One Student’s Experience in Jamaica

For more than ten years running, Shoreline psychology instructor Bob Thompson has been taking students to a rural area in the Blue Mountains to work in local schools and learn about Jamaican life and culture from the community.

Every single person we’ve talked to about this study abroad program has been deeply affected by the lessons they learned about the world and about themselves. We decided to record a brief interview with one of these students so she could share her powerful experience with all of you.

Florence and Siena

Judging by the pictures, this spring quarter has been amazing for the group of students in Florence, Italy (among them one student from Shoreline)!

Siena Church

Last week, the students took a day trip to Siena, a town famed for its historic center (which is a UNESCO World Heritage site, which you must know by now means that we here at IE love it). Pictured above is the Siena Cathedral, which was built about 700 years ago.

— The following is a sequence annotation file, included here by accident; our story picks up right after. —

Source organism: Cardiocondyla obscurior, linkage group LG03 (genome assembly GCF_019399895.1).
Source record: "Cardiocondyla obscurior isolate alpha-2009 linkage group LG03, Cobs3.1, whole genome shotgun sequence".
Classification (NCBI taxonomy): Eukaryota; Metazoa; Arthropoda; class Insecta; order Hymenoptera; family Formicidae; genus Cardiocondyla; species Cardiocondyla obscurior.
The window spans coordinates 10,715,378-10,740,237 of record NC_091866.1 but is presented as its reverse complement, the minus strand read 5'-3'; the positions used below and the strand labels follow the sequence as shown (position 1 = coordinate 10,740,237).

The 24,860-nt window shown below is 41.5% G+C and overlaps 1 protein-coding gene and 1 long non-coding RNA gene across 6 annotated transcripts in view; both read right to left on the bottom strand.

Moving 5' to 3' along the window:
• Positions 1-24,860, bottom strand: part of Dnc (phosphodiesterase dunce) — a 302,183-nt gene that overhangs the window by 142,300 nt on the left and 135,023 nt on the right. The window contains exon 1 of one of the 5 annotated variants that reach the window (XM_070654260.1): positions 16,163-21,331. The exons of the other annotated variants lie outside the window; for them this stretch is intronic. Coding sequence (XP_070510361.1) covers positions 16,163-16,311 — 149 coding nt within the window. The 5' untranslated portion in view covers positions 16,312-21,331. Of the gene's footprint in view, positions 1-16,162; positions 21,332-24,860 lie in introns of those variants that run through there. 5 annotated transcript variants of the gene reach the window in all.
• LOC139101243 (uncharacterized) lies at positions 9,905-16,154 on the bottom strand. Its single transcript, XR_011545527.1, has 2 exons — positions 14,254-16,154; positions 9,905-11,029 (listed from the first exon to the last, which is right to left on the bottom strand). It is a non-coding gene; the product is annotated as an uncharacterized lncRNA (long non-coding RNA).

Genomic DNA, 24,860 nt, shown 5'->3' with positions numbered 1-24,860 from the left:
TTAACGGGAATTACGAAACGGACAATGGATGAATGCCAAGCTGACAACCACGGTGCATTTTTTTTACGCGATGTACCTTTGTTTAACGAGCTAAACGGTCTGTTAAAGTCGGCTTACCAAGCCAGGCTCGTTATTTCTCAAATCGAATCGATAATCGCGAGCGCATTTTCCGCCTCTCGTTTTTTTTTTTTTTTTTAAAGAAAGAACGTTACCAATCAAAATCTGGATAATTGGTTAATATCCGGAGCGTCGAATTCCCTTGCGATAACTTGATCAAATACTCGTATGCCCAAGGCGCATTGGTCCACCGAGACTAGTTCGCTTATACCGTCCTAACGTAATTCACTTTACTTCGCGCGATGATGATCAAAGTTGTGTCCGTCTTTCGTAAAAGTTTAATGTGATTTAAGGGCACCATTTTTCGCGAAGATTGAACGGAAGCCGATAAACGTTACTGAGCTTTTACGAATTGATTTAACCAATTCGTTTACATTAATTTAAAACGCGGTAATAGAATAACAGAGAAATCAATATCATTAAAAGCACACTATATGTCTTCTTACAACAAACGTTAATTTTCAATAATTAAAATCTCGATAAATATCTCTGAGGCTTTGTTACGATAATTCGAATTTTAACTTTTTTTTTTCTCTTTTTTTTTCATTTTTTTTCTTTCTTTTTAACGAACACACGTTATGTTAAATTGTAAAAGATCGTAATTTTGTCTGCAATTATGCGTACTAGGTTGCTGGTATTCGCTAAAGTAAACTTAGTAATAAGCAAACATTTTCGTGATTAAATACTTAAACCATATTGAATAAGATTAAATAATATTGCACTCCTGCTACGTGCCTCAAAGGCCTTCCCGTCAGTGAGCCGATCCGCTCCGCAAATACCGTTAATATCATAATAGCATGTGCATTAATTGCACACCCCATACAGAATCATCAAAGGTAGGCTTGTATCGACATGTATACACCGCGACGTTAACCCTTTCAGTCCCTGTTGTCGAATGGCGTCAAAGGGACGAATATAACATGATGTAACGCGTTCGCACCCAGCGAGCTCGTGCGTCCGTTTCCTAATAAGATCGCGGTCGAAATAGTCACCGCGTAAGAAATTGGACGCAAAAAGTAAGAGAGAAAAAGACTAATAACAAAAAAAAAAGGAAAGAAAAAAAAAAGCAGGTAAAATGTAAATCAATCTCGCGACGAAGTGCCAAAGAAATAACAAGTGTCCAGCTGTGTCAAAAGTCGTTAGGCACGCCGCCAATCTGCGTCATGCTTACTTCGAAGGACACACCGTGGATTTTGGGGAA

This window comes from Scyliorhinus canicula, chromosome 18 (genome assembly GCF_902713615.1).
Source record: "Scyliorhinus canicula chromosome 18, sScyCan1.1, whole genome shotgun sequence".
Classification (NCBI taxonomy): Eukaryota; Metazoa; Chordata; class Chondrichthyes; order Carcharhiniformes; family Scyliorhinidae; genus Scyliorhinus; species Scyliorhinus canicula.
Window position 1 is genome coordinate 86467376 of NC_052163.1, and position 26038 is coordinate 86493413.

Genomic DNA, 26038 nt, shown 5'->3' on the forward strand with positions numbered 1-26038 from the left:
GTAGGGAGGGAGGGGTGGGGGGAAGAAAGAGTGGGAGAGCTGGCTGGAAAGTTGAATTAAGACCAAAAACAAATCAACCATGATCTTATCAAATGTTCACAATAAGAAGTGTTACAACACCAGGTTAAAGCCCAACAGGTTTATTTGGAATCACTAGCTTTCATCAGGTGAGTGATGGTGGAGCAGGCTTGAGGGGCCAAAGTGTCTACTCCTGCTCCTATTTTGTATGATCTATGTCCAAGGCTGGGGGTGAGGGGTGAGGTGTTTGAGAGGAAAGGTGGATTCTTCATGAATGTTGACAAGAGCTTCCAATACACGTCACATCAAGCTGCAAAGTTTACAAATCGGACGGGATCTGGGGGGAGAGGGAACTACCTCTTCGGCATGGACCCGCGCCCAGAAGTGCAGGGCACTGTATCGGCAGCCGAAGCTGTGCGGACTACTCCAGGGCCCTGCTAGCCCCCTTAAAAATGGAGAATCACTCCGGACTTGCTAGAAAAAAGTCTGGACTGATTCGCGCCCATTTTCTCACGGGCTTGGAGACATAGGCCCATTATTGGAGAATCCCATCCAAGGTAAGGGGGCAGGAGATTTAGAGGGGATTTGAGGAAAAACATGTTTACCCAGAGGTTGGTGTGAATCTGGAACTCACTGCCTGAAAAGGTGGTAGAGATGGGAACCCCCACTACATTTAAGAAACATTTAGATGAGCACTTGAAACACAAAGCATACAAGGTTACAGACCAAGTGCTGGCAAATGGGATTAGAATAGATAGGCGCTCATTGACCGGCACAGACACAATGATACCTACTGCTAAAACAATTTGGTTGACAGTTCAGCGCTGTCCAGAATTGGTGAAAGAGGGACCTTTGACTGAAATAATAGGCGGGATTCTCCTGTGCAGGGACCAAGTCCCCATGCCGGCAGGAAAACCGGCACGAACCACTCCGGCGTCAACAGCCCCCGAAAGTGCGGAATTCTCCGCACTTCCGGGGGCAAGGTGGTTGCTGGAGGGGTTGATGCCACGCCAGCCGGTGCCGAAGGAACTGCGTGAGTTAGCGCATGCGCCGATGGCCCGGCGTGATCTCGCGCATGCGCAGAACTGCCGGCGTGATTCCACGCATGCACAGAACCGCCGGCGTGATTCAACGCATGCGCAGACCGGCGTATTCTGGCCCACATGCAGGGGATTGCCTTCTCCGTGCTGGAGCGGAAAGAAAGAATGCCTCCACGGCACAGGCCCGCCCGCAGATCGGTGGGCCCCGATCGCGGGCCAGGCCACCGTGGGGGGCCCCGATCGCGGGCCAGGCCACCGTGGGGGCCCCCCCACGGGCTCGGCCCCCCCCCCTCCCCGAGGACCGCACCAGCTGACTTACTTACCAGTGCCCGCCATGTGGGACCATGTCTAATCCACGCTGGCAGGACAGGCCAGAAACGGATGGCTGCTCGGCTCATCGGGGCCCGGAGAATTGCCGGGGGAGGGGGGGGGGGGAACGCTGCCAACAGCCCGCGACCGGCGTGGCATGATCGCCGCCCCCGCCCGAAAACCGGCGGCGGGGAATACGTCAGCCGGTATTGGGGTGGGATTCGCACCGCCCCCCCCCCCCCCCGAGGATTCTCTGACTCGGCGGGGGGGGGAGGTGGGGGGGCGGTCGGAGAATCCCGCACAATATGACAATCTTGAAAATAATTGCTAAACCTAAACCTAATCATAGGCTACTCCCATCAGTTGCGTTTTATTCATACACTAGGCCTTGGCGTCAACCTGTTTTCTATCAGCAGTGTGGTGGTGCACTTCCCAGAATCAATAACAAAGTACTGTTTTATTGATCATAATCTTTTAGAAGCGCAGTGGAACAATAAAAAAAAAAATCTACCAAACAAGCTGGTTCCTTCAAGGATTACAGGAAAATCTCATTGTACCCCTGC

Siena Lunch 2They also enjoyed a reportedly delicious meal of pasta with a creamy boar sauce and roasted guinea fowl with potatoes.

But they didn’t just eat amazing food in Italy—they learned how to make it, too. As part of one of their classes. They got credit for making pizza!

Pizza Class

Isn’t that great?

AW80D: London Part 2

All the Pretty Houses London is truly one of the world’s great cities. Its history reaches back about 6,500 years, and today is a center of the arts, global finance, fashion, education—almost everything. It is remarkably diverse, home to people representing countries all around the earth.

A city that draws cultures of the world to it? Where you can experience not only local customs and food, but also those from scores of other countries? That sounds like a great place for a study abroad program.

And that’s exactly why, every other year, Shoreline sends students there. This past fall quarter, two Shoreline students were there. Your next opportunity to follow in Dolphie’s footsteps will be fall quarter 2016. It’s never too early to start planning for your study abroad adventures (especially if you want scholarships): if you’re interested, contact us at!

This slideshow requires JavaScript.

(Two things: 1 – AW80D stands for Around the World in 80 Dolphies, wherein we follow the international adventures of Dolphie, mascot of Shoreline Community College; 2 – Credit where credit’s due, so thanks Wikipedia, and if you’d like to see where I got my information, just click the links.)